Alumni Q&A

Switching Gears in the Foreign Service

Shobhit Kumar

Shobhit Kumar Thumbnail
Foreign Service Officer

Shobhit Kumar MA ’20 is a foreign service officer at the U.S. Department of State. He currently serves as special assistant to the ambassador and economic officer at the U.S. Embassy in Hanoi, Vietnam. Earlier, Shobhit was the special assistant to the ambassador and vice consul at the U.S. Embassy in Nairobi, Kenya, and has also served in Beijing and Doha. Shobhit graduated Phi Beta Kappa with honors from Princeton University with a B.A. in public and international affairs, earning certificates in Mandarin Chinese, history, and the practice of diplomacy. He later graduated with honors from Yale University with an M.A. in global affairs, where he worked with former Secretary of State John Kerry as a Kerry Fellow and taught Mandarin Chinese to Yale College students. He is the recipient of numerous State Department Superior and Meritorious Honor awards. His foreign languages include Mandarin, Hindi, Vietnamese, Korean, Swahili, and Spanish.

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What drew you to be interested in Asia (language, politics, diplomacy)?
If you asked me what I wanted to be when I grew up, diplomacy wouldn't have even crossed my mind. I grew up in a small town in Maryland and planned to stick around there for the long-term. But when an opportunity came up to transfer to an international high school nestled in the breathtaking mesas of New Mexico, I couldn’t say no.

The United World College-USA (UWC-USA) brings together 200 students from over 80 countries. Surrounded by peers from every corner of the globe, I got hooked on international relations, especially the U.S.-China dynamic. This led me to apply for NSLI-Y, a U.S. government program that placed me at a local high school in Chengdu, Sichuan. I landed there knowing very little about China, but left speaking Mandarin and more fascinated with U.S.-China policy.

The combination of my time at UWC-USA and in China set off a chain of events. I studied public policy and Mandarin at Princeton, and global affairs and Korean at Yale. I spent time at the Brookings Institution working on China-Africa research and now speak Vietnamese daily on a Foreign Service posting in Hanoi. It's wild to think that in just a few years, I went from not speaking a word of Chinese to teaching it at Yale, and also learning about two other Asian cultures.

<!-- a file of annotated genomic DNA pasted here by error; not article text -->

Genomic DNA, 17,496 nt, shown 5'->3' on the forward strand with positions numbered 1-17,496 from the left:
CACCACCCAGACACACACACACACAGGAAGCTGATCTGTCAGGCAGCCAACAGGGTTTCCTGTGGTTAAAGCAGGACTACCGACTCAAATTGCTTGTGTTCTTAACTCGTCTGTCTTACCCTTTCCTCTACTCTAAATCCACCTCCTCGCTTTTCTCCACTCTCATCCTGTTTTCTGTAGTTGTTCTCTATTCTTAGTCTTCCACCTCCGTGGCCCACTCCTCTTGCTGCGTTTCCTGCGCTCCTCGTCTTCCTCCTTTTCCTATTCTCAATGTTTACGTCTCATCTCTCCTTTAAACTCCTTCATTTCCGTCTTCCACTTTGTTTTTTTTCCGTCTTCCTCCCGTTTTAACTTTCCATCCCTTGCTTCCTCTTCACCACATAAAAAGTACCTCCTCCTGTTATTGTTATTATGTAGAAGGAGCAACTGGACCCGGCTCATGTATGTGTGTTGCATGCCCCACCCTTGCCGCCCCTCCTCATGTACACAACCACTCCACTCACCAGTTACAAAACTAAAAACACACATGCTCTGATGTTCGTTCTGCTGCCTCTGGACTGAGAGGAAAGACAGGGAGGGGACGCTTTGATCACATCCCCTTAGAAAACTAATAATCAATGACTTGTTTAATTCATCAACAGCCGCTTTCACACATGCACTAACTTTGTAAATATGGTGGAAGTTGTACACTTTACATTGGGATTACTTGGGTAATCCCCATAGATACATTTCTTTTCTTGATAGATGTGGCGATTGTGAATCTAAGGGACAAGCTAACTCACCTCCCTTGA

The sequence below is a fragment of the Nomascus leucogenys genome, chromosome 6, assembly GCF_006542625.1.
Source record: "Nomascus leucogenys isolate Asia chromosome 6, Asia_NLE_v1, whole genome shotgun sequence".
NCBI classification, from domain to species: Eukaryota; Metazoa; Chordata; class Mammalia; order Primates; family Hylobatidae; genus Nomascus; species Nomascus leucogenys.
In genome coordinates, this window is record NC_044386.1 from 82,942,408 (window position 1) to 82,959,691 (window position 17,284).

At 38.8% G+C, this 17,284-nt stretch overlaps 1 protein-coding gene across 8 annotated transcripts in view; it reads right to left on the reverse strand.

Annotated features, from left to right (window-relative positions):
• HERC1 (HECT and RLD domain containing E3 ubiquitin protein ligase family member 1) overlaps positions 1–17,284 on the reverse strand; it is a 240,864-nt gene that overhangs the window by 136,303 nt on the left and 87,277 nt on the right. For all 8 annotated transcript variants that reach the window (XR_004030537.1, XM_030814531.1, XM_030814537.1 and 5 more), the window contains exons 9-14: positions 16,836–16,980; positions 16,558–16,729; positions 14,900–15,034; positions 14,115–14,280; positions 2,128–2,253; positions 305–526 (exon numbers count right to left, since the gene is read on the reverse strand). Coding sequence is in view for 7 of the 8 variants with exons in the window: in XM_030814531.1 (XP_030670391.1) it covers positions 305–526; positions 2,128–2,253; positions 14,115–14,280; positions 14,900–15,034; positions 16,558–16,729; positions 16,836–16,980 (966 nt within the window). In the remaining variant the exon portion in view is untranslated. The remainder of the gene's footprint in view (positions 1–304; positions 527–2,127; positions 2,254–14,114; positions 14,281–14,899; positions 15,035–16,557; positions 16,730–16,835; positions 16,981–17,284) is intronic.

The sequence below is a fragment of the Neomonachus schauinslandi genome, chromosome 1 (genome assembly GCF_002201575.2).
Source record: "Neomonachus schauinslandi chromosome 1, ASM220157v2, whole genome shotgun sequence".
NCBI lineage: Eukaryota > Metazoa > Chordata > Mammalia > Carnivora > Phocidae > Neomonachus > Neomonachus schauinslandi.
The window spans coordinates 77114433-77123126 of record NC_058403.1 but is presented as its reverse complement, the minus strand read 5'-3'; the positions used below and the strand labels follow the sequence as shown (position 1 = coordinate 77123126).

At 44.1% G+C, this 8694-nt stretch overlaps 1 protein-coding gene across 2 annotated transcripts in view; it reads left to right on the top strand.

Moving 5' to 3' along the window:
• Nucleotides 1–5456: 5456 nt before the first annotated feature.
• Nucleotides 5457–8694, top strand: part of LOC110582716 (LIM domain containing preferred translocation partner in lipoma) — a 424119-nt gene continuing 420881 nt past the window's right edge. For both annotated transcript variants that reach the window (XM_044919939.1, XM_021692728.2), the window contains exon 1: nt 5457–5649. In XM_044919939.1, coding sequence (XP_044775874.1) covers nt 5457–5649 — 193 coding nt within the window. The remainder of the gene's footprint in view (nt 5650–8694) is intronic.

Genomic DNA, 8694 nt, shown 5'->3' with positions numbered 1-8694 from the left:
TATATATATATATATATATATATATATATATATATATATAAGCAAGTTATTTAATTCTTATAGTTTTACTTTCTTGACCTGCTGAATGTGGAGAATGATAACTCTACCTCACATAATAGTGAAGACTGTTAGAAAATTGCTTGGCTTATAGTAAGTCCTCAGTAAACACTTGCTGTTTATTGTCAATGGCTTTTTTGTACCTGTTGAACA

How were those interests served as a student at Yale Jackson?
Looking back, Jackson was the perfect launchpad for a career in diplomacy; the personal attention and access to faculty made a real difference. When I showed interest in Chinese legal systems, Jackson let me enroll in courses at Yale Law School with experts including Susan Thornton, a former Acting Assistant Secretary of State. When I asked to do independent research, Jackson set up a one-on-one seminar with Dave Rank, the former Acting Ambassador to China, who became a close mentor and friend. Even former Secretary of State John Kerry was one of my advisers at Jackson. I had the opportunity to brief him on China issues and learn from his experiences as secretary, especially in the context of President Obama’s China policy. Having consistent and personal interactions with some of the most distinguished public servants in my field of work set me up well for the Foreign Service.
Tell us about your experiences as a U.S. Foreign Service officer.
One of the coolest aspects of being in the Foreign Service is the chance to switch things up—new countries, new jobs, and never a dull moment. After two fellowships focused on East Asia issues at the U.S. Embassy in Beijing and the Office of Taiwan Coordination, I took a two-year stint in Nairobi, Kenya, as special assistant to the ambassador and vice consul. For the first year, I managed communication between the ambassador, the Embassy’s 34 agencies, and almost 2,000 employees. And in one of my most meaningful experiences in the Foreign Service, I went to the Middle East to help evacuate civilians from Afghanistan after its fall to the Taliban. For my second year, I oversaw non-immigrant visas, applying U.S. immigration law to issue tourist, student, and business visas. I also got to explore Kenya and East Africa (lots of safaris)!

Last month, I wrapped up seven months of intensive Vietnamese training in Washington and began a tour in Hanoi as special assistant to the ambassador and an economic officer. In addition to working for the ambassador, I serve as the U.S. government’s main point of contact for digital economy issues in Vietnam.
You’ve studied at several elite institutions around the world. In your mind, what sets Jackson apart?
When it comes to public policy schools, Jackson fills a unique niche. On one hand, you have the vast resources of Yale—funding is always available for research and internships and outstanding faculty members are always available for mentorship. On the other hand, Jackson retains the spirit of an intimate school that cares about its students. Dean Jim Levinsohn never said "no" to a lunch chat; in fact, he would often invite my class to his home for dinner. I still get LinkedIn messages and emails from Jackson staff to this day asking how I am doing and where in the world I am serving. That is what sets Jackson apart.